How to avoid fake news and propaganda

We have learned more about misinformation and disinformation in the above sections. Most of our interviewees called Russia’s propaganda a huge challenge to media professionals in Kazakhstan, as it’s hard to determine it and flag it. But misinformation is no less challenging, as the majority of it is spread by ordinary people, who are the victims of disinformation. There are many efforts by journalists, nonprofit organizations, and government bodies to determine propaganda and misinformation in the world. I have analyzed them to share with you the most effective ways to avoid them.

Thanks to the Internet, it has become easier than ever to conduct research, find useful information on any conceivable topic, and, in general, develop a better perception of the world. However, it has also become easier to spread misinformation and lies. Intentionally or accidentally, many websites actively spread fabrications. Therefore, separating truth from fiction requires constant vigilance. Nowadays, propaganda is regarded as an ethical challenge to the world. Ukraine, a post-Soviet state which has been attacked by Russian propaganda since the annexation of Crimea, has developed fact-checking initiatives such as Infosprotyv (information resistance), Myrotvorets (peacekeeper), and StopFake, which are crowd-sourced journalism projects that counter fake information about events in Ukraine. Based on their experience, these initiatives offer simple methods of identifying Russia’s propaganda. According to them, five things need to be considered before relying on the information on any website. There are:

- Information is too good to be true

- Text with low quality

- Website does not specify or link the source(s)

- You found the very same information through untrusted resources, but not from trusted ones

- You cannot verify the information, as it was probably changed or original information was deleted

The easiest way to check information is to find the original source. Use quotes to track the source of information. Sometimes you can find that websites simply link to each other, creating cross-links. In other cases, the source exists, but it is unreliable. For example, a press release or a person who is not an expert. If you look for yourself studying primary sources, it is much harder to be manipulated by disinformation.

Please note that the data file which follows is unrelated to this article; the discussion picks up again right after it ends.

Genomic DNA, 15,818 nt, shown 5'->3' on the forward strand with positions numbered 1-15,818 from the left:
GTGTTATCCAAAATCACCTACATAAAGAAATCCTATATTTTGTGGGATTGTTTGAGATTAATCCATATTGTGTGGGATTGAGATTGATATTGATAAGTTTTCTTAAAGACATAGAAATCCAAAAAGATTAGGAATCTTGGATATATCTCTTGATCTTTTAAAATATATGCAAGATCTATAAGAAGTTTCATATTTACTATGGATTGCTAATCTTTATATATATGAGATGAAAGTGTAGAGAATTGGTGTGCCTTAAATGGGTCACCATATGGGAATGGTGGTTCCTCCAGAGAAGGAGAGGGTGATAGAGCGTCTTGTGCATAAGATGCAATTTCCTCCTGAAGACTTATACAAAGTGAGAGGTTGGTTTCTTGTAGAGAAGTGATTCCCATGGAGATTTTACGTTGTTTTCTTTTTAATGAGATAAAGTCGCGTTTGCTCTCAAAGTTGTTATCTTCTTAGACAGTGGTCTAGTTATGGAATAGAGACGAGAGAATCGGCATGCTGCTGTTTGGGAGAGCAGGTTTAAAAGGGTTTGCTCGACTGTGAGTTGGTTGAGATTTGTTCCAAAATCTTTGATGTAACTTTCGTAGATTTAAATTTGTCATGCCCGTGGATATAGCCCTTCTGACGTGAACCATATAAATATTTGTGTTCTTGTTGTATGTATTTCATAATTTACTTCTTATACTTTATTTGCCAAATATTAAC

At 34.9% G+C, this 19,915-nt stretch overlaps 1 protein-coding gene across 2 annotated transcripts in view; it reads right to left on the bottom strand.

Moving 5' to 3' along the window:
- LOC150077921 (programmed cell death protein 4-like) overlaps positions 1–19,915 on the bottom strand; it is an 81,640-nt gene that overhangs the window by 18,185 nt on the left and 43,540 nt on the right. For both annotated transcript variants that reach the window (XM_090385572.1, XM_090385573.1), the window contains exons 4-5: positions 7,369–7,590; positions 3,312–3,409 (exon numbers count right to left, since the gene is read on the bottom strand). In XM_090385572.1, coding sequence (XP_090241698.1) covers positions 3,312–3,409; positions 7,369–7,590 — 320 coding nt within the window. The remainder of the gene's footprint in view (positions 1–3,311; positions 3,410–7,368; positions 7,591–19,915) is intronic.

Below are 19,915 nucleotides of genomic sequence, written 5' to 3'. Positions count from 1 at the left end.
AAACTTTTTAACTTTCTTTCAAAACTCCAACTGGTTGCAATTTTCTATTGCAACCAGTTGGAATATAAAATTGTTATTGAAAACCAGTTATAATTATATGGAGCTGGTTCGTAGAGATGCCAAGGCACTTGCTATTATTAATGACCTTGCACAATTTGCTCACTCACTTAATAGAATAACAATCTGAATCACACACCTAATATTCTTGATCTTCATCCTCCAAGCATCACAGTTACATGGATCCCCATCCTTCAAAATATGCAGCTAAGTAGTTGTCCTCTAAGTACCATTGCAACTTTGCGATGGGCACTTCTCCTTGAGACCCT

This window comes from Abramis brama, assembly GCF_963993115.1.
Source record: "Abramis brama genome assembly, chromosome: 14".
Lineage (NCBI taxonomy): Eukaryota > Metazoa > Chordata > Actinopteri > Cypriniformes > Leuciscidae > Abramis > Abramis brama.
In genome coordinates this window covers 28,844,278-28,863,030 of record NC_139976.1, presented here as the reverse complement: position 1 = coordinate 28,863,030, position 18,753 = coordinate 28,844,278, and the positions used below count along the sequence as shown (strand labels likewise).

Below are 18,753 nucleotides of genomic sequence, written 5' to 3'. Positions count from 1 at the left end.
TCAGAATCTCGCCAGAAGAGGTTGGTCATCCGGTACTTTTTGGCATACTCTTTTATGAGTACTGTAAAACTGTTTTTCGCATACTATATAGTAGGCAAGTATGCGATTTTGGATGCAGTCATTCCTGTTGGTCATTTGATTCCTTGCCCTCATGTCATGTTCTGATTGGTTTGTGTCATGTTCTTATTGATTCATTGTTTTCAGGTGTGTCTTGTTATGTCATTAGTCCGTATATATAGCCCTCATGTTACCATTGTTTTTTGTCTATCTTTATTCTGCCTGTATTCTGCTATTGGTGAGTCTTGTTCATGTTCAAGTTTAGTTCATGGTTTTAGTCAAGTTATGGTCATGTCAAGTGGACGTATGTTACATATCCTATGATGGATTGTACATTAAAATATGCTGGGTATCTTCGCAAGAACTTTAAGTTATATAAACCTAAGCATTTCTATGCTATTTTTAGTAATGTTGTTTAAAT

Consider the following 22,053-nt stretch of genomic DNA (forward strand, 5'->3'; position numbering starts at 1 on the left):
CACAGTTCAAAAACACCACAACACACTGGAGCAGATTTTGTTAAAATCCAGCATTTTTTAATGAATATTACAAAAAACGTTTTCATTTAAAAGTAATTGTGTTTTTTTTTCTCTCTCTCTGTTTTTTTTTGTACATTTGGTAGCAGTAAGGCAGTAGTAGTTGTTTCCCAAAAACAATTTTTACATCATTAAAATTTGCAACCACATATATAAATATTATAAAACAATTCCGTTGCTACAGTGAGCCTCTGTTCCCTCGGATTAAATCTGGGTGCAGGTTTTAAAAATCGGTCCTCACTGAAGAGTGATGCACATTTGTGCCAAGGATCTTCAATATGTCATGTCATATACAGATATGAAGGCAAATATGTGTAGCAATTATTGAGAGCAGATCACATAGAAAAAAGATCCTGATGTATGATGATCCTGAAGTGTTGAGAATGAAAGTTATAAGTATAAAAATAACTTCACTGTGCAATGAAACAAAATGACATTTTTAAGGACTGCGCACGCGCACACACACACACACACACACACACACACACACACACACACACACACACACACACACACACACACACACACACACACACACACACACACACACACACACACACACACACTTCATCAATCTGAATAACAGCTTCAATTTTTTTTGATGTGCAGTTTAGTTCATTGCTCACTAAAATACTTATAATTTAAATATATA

Misinformation is often spread from person to person, which means it is widely represented on social media. While search engines can certainly provide links to questionable pages, social media is still the largest vector of false information on the Internet. Links found on social networks should be approached with suspicion, especially if they are provided by someone who is not an expert in this area. However, even links from conventional search engines can be problematic.

StratCom Task Force, another initiative by the EU founded to expose Russian propaganda, gives three objectives to lower the influence of disinformation in the region: (1) Adapt media policies of the EU on freedom of the media, (2) support independent media projects, and (3) raise awareness of Russia’s propaganda campaign. The EU initiative countering Russian propaganda launched in September 2015, right after Russia used its new methods of propaganda in full display against Ukraine.